The first version of the upcoming contact tracing APIs that enable interoperability between Android and iOS devices using apps from public health authorities is coming earlier than expected, on April 28, according to Apple's chief executive.
Major video-streaming platforms like Netflix, Google-owned YouTube and Amazon's Prime Video have reduced streaming quality in the European Union to avoid straining the Internet as millions of employees switch to teleworking amid the coronavirus pandemic.
The European Union's competition authority is launching an antitrust probe into Apple’s conduct after considering Spotify's competition complaint which alleges that Apple's own music-streaming service gives the iPhone maker an unfair advantage over rivals.
Even though Apple added a toggle to iOS which disables the controversial CPU throttling and offered consumers discounted battery replacements, the Italian watchdog has fined the Cupertino technology giant ten million euros, which works out to about $11.4 million bucks, over using software updates to slow down iPhones and push people into buying new models.
As expected, the European Union antitrust regulators have officially approved Apple's planned acquisition of Shazam, the British music discovery app, for a reported $400 million.
Apple's acquisition of the British music identification service Shazam should be approved by the European Commission antitrust regulators after all, a new report has alleged.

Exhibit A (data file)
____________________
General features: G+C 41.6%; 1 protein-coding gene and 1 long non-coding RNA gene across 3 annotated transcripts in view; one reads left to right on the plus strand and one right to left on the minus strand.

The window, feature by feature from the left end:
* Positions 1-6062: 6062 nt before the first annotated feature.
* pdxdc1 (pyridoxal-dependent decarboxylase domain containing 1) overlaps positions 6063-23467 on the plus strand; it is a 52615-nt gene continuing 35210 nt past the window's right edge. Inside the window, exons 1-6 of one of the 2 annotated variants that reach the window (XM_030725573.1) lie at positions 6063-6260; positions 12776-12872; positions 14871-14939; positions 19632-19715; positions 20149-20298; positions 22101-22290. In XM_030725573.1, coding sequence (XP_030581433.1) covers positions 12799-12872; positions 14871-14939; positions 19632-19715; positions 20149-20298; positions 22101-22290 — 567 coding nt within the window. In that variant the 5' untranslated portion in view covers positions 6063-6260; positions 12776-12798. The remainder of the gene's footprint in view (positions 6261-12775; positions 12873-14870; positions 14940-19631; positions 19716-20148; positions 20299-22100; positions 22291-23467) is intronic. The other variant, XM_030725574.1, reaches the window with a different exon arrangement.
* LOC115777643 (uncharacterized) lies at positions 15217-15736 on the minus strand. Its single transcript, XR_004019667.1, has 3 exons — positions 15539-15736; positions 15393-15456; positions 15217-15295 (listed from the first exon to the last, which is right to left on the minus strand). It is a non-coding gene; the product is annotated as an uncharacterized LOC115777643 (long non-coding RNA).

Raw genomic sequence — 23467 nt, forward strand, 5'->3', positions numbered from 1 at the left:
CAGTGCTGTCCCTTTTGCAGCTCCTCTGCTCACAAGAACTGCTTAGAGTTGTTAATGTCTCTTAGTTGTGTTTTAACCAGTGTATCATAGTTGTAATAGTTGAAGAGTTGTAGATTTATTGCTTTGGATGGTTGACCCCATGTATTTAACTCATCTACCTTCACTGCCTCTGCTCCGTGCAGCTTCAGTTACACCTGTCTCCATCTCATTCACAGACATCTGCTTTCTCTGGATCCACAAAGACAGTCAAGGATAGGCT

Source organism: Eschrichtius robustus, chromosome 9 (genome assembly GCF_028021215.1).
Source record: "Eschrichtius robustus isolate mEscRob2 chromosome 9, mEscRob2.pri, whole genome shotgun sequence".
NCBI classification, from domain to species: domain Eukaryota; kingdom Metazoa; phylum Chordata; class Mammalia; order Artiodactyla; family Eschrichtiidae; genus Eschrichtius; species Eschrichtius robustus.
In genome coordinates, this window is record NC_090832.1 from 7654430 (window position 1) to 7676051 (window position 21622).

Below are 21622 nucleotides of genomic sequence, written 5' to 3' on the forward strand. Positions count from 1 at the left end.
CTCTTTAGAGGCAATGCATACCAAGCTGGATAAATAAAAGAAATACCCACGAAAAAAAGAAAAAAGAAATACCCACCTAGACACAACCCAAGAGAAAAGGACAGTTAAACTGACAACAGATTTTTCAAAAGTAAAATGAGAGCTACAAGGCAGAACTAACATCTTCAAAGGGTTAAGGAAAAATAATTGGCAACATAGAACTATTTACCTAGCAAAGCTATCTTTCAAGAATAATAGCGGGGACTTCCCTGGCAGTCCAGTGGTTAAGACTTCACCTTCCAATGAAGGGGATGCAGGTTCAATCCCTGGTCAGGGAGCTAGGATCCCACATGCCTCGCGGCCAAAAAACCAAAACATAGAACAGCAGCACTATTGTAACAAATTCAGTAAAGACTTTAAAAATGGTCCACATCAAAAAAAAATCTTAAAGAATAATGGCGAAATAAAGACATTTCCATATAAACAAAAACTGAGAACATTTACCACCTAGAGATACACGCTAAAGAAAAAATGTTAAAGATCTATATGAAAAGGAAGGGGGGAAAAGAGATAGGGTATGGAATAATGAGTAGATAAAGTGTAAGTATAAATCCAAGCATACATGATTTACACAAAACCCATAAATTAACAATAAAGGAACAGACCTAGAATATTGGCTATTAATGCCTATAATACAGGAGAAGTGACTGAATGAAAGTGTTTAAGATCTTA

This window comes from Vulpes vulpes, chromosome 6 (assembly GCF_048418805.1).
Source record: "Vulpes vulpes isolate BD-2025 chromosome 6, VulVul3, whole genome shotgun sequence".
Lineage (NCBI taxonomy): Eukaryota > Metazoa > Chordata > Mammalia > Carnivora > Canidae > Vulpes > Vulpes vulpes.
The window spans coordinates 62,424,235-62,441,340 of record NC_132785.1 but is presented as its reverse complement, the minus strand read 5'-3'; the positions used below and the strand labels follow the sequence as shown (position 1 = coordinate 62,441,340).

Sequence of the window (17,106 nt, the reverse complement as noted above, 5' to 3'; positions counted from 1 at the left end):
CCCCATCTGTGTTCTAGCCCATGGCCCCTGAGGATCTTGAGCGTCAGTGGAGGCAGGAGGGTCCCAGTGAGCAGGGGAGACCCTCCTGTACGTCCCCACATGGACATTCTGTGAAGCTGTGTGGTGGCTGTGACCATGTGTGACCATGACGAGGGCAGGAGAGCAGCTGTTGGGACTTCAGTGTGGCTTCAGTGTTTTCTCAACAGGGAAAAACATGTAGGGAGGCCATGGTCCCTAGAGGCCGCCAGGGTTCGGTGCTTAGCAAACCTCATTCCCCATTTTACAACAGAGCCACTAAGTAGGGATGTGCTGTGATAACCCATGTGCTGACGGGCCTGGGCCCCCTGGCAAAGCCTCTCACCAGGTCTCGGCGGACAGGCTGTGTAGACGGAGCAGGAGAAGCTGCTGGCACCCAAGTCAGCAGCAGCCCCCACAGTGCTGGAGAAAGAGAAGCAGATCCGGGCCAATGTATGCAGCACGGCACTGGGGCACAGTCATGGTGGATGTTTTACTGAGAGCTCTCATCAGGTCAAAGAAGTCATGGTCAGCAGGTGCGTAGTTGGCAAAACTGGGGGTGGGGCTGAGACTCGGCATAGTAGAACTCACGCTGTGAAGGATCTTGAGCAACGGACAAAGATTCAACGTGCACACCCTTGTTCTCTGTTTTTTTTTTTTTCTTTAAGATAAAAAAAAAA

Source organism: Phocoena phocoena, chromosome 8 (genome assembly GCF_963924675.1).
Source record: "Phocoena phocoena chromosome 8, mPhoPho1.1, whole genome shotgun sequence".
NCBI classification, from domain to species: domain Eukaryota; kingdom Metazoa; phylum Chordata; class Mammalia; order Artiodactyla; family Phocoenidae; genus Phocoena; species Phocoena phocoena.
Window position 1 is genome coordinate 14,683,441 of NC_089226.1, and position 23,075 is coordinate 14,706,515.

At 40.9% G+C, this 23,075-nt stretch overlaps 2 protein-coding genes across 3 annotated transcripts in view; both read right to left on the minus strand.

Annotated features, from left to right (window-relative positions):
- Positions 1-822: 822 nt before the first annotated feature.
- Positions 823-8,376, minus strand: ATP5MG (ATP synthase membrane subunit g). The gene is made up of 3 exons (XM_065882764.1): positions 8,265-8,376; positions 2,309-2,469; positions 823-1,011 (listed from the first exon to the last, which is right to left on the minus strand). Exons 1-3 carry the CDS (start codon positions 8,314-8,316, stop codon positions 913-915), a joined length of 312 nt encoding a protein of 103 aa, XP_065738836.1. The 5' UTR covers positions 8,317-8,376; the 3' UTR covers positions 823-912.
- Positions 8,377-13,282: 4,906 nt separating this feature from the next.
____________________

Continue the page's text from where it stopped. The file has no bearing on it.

The European Commission on Wednesday slapped Google with a record $5 billion fine claiming that the internet giant is anticompetitive and abuses its power when it comes to Android. As it readies an appeal, the company is now wondering why Apple's closed iOS system isn't being more scrutinized.
Facebook is launching new privacy controls following the Cambridge Analytica scandal.
The European Commission announced on Tuesday that it is going to "assess the acquisition of Shazam by Apple." The regulatory group says that multiple countries, including Austria, France and Spain, have requested that it review the recently announced deal for possible violation of EU antitrust laws.
Later this week, Apple and the government of Ireland will appeal against the European Union's $14.5 billion tax ruling targeting Apple's sweetheart tax deal with Dublin that the EU deemed “illegal state aid.” According to Reuters today, the Cupertino firm will object to the fact that EU regulators ignored established tax experts and common corporate law.
Apple's legal strategy involves painting itself as a victim of its own success. EU deliberately singled out Apple due to its success and picked a method to maximize the penalty, said Apple's top lawyer Bruce Sewell.
In August, the European Commission slammed Apple with a tax bill from hell over a sweetheart deal it received from Ireland—which, in the Commission's view, constitutes “illegal state aid”.
Dublin promptly promised to join Apple's fight against EU and it's put its money where its mouth is.
Michael Noonan, Finance Minister in the Irish government, said that Dublin today challenged the EU judgment by submitting an appeal to the European courts in a bid to block the decision, ArsTechnica reports.
Following news earlier this week that the European Commission had ruled that Apple must pay €13 billion ($14.5 billion) in back taxes to the government of Ireland because its sweetheart deal with Dublin that lets it be subjected to a lower tax rate constitutes “illegal state aid,” the Irish government said today it would join Apple in its fight against the ruling.
“Paradoxically, Ireland is determined not to accept the tax windfall, which would be equivalent to what it spent last year on funding its struggling health service,” says the report.